A centrally located sun gear 70 has a non-circular central opening 70a which complements the rear drive tang 12 of the motor drive shaft 10 whereby the sun gear can be slipped over the rear end of the motor drive shaft to form a driving connection therewith. As the motor drive shaft rotates, the sun gear is also rotatably driven and in turn acts to rotate the planet gears 63 about their individual shafts 64 and consequently also bodily rotate or orbit the planet gears in the known manner relative to the internal gear ring 26. The planet gear rear carrier 60 is removably fixed to the front end of the driven propeller shaft 52 by means of pin 74 that extends through both the rear end of the gear carrier and the propeller shaft 52.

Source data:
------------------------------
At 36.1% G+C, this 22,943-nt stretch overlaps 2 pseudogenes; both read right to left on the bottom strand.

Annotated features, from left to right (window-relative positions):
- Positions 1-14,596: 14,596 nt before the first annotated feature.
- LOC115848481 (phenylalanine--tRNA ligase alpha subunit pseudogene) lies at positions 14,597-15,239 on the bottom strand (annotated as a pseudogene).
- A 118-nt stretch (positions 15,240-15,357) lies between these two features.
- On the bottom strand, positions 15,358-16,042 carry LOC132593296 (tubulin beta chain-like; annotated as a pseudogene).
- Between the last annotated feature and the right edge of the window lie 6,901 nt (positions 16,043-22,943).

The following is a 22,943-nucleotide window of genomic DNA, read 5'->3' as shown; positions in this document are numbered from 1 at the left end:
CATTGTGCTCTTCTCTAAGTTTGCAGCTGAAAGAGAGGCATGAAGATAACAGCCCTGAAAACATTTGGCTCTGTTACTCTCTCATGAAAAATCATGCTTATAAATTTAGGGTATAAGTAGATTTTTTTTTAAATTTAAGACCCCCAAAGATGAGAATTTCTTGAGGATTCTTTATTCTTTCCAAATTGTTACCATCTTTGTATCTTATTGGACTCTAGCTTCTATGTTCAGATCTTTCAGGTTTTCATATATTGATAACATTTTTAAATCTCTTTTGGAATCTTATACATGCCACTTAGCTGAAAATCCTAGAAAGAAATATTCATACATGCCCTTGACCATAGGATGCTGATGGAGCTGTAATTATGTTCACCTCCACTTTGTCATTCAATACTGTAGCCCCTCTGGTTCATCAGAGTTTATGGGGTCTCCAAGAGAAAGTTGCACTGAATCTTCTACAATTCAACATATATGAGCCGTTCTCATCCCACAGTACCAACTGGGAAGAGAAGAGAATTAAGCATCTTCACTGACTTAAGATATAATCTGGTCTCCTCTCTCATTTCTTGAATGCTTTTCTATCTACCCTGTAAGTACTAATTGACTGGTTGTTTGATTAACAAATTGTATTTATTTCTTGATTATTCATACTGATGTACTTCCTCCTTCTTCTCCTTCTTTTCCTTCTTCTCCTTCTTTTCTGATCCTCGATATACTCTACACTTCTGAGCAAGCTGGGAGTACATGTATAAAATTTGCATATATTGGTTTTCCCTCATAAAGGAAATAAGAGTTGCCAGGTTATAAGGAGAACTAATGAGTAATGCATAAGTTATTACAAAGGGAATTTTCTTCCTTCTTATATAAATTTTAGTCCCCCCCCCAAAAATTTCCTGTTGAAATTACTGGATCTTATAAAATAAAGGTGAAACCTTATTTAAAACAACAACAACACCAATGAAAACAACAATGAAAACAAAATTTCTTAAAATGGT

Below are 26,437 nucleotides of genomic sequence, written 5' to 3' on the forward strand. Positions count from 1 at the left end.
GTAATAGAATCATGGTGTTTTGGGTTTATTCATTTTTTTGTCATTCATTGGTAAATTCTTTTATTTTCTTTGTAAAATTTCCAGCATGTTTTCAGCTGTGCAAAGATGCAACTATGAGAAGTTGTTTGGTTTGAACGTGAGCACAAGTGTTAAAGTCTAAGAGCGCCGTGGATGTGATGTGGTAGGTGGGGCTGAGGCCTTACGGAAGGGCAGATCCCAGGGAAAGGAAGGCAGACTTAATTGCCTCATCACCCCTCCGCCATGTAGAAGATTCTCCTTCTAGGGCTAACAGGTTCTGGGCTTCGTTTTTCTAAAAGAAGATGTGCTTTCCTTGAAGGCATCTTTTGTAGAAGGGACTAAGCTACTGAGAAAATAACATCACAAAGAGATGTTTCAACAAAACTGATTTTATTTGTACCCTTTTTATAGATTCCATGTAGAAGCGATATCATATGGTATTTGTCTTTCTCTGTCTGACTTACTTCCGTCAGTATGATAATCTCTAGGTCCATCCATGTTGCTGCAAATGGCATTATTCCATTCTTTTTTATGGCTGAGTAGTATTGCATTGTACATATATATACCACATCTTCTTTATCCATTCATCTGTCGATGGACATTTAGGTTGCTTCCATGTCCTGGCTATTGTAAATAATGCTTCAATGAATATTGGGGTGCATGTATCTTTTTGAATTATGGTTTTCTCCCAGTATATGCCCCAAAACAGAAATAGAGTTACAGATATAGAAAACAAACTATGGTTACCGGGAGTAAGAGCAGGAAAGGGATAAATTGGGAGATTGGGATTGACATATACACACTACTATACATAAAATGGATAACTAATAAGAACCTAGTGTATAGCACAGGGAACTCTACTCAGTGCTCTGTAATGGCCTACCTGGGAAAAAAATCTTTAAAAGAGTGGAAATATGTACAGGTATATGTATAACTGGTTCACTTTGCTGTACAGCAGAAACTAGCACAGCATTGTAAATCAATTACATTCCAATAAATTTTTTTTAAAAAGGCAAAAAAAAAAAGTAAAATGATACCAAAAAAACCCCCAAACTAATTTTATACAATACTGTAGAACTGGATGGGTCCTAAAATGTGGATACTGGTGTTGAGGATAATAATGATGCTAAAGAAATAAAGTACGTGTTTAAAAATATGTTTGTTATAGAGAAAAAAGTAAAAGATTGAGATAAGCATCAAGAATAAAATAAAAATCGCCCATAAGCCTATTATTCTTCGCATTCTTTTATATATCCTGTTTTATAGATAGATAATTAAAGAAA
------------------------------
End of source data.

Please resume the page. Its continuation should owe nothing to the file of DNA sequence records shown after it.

It will be noted that planet gear front carrier 61 is mounted on a front sleeve thrust bearing 76 and also abuts against the radially extending flange 76a of the thrust bearing 76. The front end of the thrust bearing 76 abuts against the rear race of the needle bearing assembly 42 and thereby the axial thrust of the propeller is absorbed through the thrust bearing 76, the needle bearing assembly 42, the outer race of the anti-friction ball bearing assembly 36 and by the bearing support 40. When the electric motor is reversed as to its rotational direction, the rearward axial thrust of the propeller is absorbed by the rear sleeve thrust bearing 30. Snap ring 77 on shaft 10 prevents rearward shifting of the motor and its shaft.